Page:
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Explore the information below to learn about academic internships at HCC.

An academic internship is three-way partnership between a student, a faculty sponsor, and a community partner, which links classroom learning with real-world experience in a professional setting.

The main priority of an academic internship is to provide students with a learning experience during which they gain new knowledge by performing tasks, working on projects, completing other on-the-job learning experiences, and through mentoring. They are usually the length of a semester, part-time, and can be paid or unpaid. 

Combining productive work with academic learning is a proven method for promoting the academic, personal, and career development of students!

The faculty sponsor's role is to oversee the academic integrity of the internship and to act as a mentor providing the student intern with continuous direction and support.

Participate in the initial meeting with the ExL coordinator, student, and site supervisor to define the responsibilities of each participant. 

Collaborate with the student to create learning objectives.

Create and review meeting schedules, grading methods, and responsibilities and expectations.

Create assignments to achieve the desired learning outcomes and provide feedback.

Assist with making connections between what the student is experiencing and what they are studying.

Provide continuous direction and support ensuring a productive learning experience.

Monitor progress by communicating with the site supervisor and reviewing mid-term and final assessments.

At midterm review learning objectives to affirm the original objectives are still appropriate and obtainable, making modifications if necessary.

Assist student and site supervisor with addressing/resolving issues that may arise.

Communicate concerns or special issues to the ExL coordinator.

Provide the final grade abiding by deadlines set forth by the Registrar.

The Learning Agreement is a contract that defines the terms of the internship and outlines the academic responsibilities and obligations of the student intern, faculty sponsor, and site supervisor.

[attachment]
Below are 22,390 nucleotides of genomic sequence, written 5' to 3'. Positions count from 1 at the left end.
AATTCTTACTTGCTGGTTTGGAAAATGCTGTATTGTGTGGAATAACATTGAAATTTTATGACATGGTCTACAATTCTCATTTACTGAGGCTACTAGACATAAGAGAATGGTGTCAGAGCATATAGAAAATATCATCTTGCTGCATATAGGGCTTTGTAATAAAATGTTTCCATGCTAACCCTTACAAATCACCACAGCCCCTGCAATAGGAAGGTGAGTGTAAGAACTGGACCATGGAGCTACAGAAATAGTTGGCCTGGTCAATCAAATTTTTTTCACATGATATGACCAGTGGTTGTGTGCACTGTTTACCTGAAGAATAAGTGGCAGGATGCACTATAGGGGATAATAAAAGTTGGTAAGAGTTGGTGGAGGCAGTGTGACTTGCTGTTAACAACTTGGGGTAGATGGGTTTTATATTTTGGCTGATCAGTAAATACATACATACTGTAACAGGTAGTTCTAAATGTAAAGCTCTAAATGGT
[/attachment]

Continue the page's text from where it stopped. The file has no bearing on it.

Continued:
The six learning outcomes serve as guidelines for the academic credibility and transferability of the internship. These outcomes are in accordance with the Council for the Advancement of Standards in Higher Education and the NSEE Eight Principles for Good Practice that encompass career, professional, personal, technical, theoretical, and analytical skills relevant for student internship experiences in all academic disciplines.

  1. Develop technical skills and professional communications in a work setting
  2. Utilize industry and organizational structures, culture, and ethics
  3. Apply and reflect on the connections to academic theory and practice
  4. Apply critical thinking, research, and problem-solving skills
  5. Develop awareness of self, others, and social responsibility in a work, career, and global context
  6. Establish a network of professional contacts, mentors, and references

Academic internships assume a certain amount of work and time spent at the internship site. The credits earned are not tied solely to hours "on the job," but to the amount and type of academic work assigned by the faculty sponsor. Assignments must also align with the number of credits earned. Academic internships carry one, two, or three credits.

# of credits earned # of hours with student (per semester)
1 credit 3.5 hours
2 credits 6.5 hours
3 credits 10 hours

The academic work of the internship is defined by the faculty sponsor and could include:

  • Reflective journaling
  • Compiling portfolios
  • Writing integrative papers
  • Periodic discussions (in-person and/or online) of student intern's progress at the internship site and on their academic assignments

As academic internships are a form of experiential learning, they are based on activity that is reflected upon. Learning that is considered "experiential" contains all of the following elements:

  1. Reflection, critical analysis, and synthesis
  2. Opportunities for students to take initiative, make decisions, and be accountable for the results
  3. Opportunities for students to engage intellectually, creatively, emotionally, socially,and/or physically
  4. A designed learning experience that includes the possibility to learn from naturalconsequences, mistakes, and successes

1 credit = 45 hours and 3 credits = 135 hours

# of credits # hours student works in field # of hours faculty spends with student per semester Compensation
1 credit 45 3.5 hours 1 student = $143
10 students = $1,430
2 credits 90 6.5 hours 1 student = $286
10 students = $2,860
3 credits 135 10 hours 1 student = $430
9 students = $3,870
10 students = part of workload
  • Full-time HCC faculty 
  • Adjunct faculty with experience at HCC

Note: Faculty sponsors are advised to have subject matter-related knowledge related to the internship.

Interested in serving as an AI Faculty Sponsor - complete the AI Faculty Sponsor Form